To increase the amount of life-saving information you can carry with you, having a large storage capacity is important. Phones generally come with 16GB, 32GB or 64GB storage available on the internal drive, but if it has an SD Card slot you can extend that drastically.

For example, my Galaxy S5 has an SD Card slot with the ability to handle a 128GB Micro SD Card. You can actually purchase 1TB SD Cards, but not all phones will work with them, so you’ll need to do your research before purchasing.

Having a lot of storage allows you to keep a large library of books, audio, videos and maps available to you even when don’t have access to the internet.


If you’re going to be using the cell tower system, you need to have a SIM Card installed inside the phone. Normally these are provided by your Cell Service Provider and are linked directly to your name in their databases, which makes it difficult to remain anonymous.

Fortunately you can purchase SIM Cards and Cell Phone & Data Service from second-hand providers such as StraightTalk which only record your email address and not your name. You can pick these up at any Walmart, create a unique anonymous email address specifically for this purpose, and activate your account online.


I decided to use the Samsung Galaxy S5, but if you want a bigger screen the Samsung Note 4 would do just as well. The only feature I’d want that these lack is the MAC Address Randomization (discussed below), but I felt it was a worthwhile trade-off for the removable batteries.



In order for the phone to be secure and assist us in survival situations, we will need the right software setup in the right way. In order to maximize security it is important to use Open Source Software, so we can be sure we aren’t being tracked. In some cases you may want to use proprietary apps, just be sure that you trust the company.


In order to install a different version of Android, you are first going to need to Root your phone. Rooting means to give yourself access to the system files, which Android will deny by default. This is the most complicated part of the setup process, and the requirements are specific to each device, so you’ll have to search the internet for the steps necessary for your phone.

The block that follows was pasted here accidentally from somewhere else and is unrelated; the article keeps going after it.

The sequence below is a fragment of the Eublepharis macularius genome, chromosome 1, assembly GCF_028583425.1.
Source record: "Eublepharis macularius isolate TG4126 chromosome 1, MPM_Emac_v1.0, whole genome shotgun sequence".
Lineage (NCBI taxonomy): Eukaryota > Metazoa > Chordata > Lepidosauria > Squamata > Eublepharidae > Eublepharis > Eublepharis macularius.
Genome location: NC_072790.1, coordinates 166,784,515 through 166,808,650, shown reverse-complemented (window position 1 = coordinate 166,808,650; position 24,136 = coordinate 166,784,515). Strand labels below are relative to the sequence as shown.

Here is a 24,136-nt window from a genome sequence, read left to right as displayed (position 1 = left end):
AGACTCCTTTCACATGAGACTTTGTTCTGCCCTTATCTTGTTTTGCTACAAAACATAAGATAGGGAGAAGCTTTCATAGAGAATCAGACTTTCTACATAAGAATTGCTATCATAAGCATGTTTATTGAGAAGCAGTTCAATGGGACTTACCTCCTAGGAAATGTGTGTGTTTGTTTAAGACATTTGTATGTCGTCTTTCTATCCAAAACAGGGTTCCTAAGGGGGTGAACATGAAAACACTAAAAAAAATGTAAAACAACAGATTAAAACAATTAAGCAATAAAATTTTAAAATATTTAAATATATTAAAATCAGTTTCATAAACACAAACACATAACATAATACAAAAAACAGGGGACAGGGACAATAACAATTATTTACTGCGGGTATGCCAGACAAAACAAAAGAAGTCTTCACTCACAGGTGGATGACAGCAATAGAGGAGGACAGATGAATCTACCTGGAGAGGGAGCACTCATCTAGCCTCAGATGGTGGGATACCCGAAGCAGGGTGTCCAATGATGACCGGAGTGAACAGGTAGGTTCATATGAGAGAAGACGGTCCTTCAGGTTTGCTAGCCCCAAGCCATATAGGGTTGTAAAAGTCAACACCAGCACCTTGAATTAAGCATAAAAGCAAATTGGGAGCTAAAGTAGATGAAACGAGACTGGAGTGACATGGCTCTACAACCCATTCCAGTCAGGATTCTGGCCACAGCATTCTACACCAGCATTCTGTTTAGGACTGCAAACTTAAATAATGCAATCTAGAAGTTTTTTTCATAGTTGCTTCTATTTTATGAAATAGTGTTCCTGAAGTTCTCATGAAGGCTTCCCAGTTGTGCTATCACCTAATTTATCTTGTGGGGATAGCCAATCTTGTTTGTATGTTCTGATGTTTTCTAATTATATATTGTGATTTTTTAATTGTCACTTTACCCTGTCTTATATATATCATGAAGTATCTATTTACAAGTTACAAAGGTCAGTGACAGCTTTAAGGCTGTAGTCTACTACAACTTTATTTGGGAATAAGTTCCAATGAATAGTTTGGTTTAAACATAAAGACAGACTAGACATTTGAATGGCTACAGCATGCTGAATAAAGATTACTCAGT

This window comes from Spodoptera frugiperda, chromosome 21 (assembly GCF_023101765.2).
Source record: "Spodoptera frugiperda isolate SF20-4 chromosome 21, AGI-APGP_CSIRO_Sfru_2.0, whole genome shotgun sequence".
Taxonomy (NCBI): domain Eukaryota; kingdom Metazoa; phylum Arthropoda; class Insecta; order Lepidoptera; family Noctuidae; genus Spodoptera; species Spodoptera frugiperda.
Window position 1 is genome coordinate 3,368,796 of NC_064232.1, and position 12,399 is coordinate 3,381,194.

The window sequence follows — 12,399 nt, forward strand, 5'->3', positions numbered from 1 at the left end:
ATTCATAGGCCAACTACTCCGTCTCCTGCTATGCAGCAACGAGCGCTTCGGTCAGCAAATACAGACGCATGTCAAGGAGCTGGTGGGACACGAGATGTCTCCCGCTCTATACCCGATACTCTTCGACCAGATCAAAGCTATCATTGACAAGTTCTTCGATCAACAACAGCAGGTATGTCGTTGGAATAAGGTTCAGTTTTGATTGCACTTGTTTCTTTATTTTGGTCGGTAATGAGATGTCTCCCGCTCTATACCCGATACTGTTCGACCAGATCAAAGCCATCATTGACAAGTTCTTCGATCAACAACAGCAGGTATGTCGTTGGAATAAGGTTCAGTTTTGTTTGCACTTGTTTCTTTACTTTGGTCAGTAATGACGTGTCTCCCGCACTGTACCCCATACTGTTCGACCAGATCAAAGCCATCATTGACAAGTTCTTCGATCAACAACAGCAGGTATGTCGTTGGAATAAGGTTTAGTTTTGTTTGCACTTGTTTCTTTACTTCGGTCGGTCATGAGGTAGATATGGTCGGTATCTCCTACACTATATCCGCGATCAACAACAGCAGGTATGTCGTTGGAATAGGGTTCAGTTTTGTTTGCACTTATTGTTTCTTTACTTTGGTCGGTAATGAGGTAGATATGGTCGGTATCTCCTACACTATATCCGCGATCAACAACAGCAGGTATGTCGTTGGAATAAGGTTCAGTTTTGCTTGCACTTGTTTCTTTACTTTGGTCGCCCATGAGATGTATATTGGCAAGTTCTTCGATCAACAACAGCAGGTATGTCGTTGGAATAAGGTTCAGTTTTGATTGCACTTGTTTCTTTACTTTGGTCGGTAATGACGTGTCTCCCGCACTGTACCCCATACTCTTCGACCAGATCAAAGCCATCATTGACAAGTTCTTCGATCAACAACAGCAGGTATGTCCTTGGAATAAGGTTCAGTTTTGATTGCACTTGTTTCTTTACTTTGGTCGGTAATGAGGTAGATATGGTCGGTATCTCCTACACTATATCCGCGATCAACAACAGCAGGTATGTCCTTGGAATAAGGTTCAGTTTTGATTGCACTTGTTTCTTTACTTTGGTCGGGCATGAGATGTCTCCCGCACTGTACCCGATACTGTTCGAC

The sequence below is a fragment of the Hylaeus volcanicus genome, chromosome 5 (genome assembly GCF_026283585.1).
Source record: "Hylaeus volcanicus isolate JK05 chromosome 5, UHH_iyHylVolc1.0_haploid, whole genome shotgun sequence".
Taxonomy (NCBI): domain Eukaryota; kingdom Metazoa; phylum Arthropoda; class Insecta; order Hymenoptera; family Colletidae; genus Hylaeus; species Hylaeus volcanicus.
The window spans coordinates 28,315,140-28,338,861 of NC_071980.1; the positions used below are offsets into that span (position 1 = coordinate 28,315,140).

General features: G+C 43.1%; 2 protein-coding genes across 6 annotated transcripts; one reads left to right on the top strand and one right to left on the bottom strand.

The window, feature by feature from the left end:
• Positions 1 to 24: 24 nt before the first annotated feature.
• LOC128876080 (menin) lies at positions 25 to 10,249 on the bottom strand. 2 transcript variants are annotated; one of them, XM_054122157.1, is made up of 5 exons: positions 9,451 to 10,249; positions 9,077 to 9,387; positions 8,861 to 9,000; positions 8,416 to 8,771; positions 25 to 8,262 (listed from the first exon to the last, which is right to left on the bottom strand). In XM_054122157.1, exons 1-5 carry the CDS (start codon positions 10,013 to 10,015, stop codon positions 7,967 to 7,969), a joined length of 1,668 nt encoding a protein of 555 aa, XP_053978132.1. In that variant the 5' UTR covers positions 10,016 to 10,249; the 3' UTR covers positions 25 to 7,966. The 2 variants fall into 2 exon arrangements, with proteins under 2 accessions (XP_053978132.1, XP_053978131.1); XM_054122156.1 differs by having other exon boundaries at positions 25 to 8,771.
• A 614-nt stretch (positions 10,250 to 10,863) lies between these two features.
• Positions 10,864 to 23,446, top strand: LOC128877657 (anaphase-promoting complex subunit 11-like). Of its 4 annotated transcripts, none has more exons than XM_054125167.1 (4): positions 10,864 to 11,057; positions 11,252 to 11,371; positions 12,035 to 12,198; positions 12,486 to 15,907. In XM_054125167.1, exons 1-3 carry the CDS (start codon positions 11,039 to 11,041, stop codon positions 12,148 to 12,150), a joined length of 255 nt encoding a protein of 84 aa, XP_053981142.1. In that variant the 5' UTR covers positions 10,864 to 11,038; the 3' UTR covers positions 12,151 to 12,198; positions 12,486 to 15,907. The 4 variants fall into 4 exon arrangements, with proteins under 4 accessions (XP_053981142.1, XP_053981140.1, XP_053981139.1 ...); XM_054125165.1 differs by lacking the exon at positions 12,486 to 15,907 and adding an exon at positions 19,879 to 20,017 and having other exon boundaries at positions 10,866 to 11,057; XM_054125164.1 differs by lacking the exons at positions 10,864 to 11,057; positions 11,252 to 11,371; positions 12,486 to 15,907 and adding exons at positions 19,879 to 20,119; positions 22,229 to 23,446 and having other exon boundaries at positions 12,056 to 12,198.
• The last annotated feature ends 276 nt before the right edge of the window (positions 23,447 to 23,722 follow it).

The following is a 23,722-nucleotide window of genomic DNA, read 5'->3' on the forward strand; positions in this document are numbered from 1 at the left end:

Keep in mind that if you make a misstep while going through the rooting process there is a potential that you brick your phone – meaning it becomes permanently unusable. Make sure you find a reputable guide, and don’t deviate from the steps they recommend.

Rooting the phone also unlocks a lot of features once you have the operating system installed, but it also creates some security risks at the same time. If you’re going for maximum security I recommend unrooting your phone once the OS is up and running. I personally prefer to keep it rooted.


There are many Open Source versions of the Android operating system available on the internet, each with its own unique feel, advantages and disadvantages. I’ve found the most user friendly and reliable to be LineageOS.

Head over to their download page, find your device in the menu on the left, and download the file it recommends. On the same page you can find installation instructions specific to your phone. You will need a Desktop PC in order to install the OS. I find that Windows is the easiest, but you can also do this on Apple OSX and Linux machines.


Even if your phone is in a locked state, the data written to the storage drives are still accessible to anyone with the right hardware. Most police stations these days have devices which can download your contact lists, texts, emails… basically anything on the drive. The only solution is to encrypt your drive.

If your phone and the version of the operating system you choose allow it, you’ll be given the option to encrypt your drive when installing the OS. If you opted to install an SD Card for more storage, you’ll have the option to encrypt it at the same time, but you will no longer be able to access that information on any other device.

If you do decide to encrypt your phone, do not forget the password you choose, because it’s impossible to access anything on your phone without it.


When using the default Android OS, the usual way of downloading Apps is through the Google Play Store. Using this method is a giant security risk, as you have to be logged into their service, and many of the apps you download send usage data directly to Google.